Roundabouts part of I-40 plans
If it’s built according to designs presented Thursday night, Clinton’s new Interstate 40 traffic facility will have six new bridges to carry I-40 traffic through town and two ground-level roundabouts to funnel autos before and after they leave the interstate.
And for the first time ever, it will have an eastbound entrance ramp feeding traffic from the west side of town straight onto the highway.
Gary Boulevard, which now feeds westbound traffic onto the interstate, will be extended in front of Kmart underneath I-40 to Chapman Road. Just south of the interstate, there’ll be a new service road leading to a roundabout where drivers will have the option of taking the new eastbound entrance ramp or following a service road to the Water-Zoo and other businesses on the south side of the interstate.
Suggested plans for the new Exit 65 and 65A interchanges were presented Thursday by spokesmen and spokeswomen from the Oklahoma Department of Transportation and the Arkansas engineering firm of Garver, LLC.
Brent Almquist, ODOT’s Division 5 engineer who lives here and looks after state and federal highways in 11 western Oklahoma counties, led off things.
He acknowledged the proposed plans will take some getting used to, but he said they’re the best a covey of engineers could come up with and make sure Clinton does not lose one of the two interchanges being studied.
Federal highway codes have changed since the interstate was built nearly 60 years ago and the new interchanges will have to be constructed to today’s standards, said Almquist.
“To bring Exit 65 up to today’s code, you’re very much in danger of losing Exit 65A,” he said. That’s the one where S. 10th Street turns into Neptune Drive. Apparently based on traffic volume, he said it’s also “25 percent of our access into Clinton.”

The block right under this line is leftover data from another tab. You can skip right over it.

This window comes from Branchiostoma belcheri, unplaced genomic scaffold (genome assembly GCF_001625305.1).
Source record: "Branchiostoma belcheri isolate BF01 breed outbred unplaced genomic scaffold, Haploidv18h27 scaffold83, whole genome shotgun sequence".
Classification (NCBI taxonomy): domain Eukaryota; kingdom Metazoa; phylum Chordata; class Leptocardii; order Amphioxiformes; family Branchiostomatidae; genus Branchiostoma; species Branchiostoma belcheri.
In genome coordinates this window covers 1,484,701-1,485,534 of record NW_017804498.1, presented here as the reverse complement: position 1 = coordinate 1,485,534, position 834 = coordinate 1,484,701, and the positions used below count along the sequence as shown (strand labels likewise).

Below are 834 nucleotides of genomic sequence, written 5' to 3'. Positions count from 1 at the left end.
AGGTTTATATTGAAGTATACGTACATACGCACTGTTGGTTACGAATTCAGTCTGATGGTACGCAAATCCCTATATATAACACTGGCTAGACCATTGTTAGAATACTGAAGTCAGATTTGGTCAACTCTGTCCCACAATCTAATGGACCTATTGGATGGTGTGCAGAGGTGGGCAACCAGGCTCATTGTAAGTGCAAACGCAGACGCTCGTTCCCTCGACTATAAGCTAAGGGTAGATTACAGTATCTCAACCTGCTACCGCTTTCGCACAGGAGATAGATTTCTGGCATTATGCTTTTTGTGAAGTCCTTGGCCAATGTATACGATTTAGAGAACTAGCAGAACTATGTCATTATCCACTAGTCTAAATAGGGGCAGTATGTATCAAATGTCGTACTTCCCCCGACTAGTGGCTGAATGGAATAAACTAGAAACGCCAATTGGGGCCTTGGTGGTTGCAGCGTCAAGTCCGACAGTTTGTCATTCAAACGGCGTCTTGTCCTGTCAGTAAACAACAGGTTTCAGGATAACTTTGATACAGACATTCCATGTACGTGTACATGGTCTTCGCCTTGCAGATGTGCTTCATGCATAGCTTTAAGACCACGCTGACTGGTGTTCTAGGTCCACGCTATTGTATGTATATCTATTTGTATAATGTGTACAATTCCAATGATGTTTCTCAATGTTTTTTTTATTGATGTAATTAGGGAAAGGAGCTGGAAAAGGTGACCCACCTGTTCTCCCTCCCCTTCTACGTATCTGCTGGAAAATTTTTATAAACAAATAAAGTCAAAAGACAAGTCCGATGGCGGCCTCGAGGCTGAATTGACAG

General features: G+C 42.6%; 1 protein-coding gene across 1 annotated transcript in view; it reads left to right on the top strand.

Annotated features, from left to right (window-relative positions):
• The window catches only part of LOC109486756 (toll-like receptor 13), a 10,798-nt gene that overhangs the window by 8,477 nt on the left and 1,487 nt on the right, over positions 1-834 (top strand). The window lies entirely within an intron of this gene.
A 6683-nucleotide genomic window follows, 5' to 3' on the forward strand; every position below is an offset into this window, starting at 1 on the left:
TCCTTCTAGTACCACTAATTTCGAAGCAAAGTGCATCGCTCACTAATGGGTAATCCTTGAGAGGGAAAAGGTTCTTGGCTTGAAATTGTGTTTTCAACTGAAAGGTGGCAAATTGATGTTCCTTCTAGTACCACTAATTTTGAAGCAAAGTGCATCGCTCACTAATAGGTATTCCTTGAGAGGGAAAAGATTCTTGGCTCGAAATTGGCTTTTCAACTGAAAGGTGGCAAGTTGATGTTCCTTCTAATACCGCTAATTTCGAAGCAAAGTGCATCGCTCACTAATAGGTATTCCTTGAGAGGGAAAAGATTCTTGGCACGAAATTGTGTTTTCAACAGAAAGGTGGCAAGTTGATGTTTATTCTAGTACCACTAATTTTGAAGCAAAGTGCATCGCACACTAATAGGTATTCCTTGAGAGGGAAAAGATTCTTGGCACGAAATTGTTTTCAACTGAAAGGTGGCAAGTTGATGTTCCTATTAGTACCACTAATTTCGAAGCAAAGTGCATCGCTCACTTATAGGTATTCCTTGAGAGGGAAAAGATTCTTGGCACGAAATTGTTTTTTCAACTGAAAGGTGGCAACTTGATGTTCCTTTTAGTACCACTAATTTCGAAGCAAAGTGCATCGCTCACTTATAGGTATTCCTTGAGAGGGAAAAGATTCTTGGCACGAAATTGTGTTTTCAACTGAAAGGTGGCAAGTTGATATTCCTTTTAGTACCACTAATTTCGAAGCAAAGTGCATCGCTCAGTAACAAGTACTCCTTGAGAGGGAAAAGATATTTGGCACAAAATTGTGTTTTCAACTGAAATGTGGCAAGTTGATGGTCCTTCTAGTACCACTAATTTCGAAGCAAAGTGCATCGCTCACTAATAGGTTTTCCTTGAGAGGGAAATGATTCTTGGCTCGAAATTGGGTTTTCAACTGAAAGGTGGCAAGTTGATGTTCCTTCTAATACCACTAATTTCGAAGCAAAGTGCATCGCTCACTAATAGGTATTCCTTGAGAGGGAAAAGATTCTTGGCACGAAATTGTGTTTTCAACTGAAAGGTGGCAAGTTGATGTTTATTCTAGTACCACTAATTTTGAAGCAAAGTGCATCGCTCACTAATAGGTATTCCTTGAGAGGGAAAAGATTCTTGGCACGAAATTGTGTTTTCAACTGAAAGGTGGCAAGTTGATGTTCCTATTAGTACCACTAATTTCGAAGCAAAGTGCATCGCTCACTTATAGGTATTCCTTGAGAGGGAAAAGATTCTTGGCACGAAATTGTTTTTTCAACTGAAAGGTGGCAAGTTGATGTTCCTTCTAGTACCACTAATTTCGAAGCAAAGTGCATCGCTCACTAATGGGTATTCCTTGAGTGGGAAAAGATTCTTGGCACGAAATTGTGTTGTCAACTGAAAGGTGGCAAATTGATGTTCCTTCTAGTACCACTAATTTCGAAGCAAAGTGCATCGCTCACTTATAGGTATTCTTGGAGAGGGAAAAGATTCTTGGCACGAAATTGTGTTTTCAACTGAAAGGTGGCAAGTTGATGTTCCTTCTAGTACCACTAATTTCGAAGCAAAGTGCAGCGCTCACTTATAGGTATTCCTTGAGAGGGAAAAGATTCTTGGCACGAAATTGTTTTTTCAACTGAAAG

But both Exit 65 at Gary Boulevard and 65A at Neptune will be kept, Almquist believes, if the basic pattern outlined Thursday is followed.
“We will have a modern state-of-the-art interchange here in Clinton,” he said. “This design handles the traffic and keeps it moving.”
Almquist said Clinton also should certainly be getting its share of ODOT dollars the next few years. He said the cost of the new traffic facilities here is now estimated at $37.9 million. The annual budget for the entire 11 counties and 104 miles of interstate that he oversees is only $65 million.
The $37.9 million is also more than double the $18.5 million the project here was estimated at only a year ago.
The reason? Primarily those newer federal codes.
Jenny Sallee, part of Garver’s female contingent at Thursday’s meeting, said the exit ramp at 65A, which was completed in 1959, could not be built today. She said the minimum federal standard for distance between exit ramps today is 1,600 feet and the distance between 65 and 65A is 1,000 feet. “So today it’s 600 feet short,” she said, also mentioning a high rollover rate for autos exiting at 65A, which has a hairpin curve on it soon after leaving the interstate.
“Plus, two interchanges next to each other is very confusing,” she said.
In addition, bridges over railroad tracks must be a foot higher today than they were in 1959. That means four new I-40 bridges (two in each direction) will be required to cross two sets of railroad tracks, one near Neptune and the other near Gary. The other two bridges, making a total of six, will be needed to carry I-40 traffic over the lengthened Gary Boulevard itself which not only will be extended to Chapman but also widened to five lanes.
And if any work at all is done on either the Exit 65 or 65A interchanges, Almquist said everything will have to meet today’s standards.
“Whenever you touch that facility, you have to bring it up to code,” he said.
He also indicated the four old bridges on I-40 that will be replaced probably need it anyhow – that three of them are “functionally obsolete” and the fourth is “structurally deficient,” moving into that category since another public meeting was held in 2016.
Eighty-six people signed up at the door for Thursday’s session, including not only townspeople but also Garver employees.
Almquist let them know he appreciated all of them and said their requests for changes to the plans would be welcome, although he made no promises they would be followed.
He said comments need to be submitted in writing by March 14 on forms passed out at the meeting, to ODOT Environmental, 200 NE 21st St., Oklahoma City, OK 73102.
He also reminded that a layout of the suggested plans would be printed in today’s Clinton Daily News.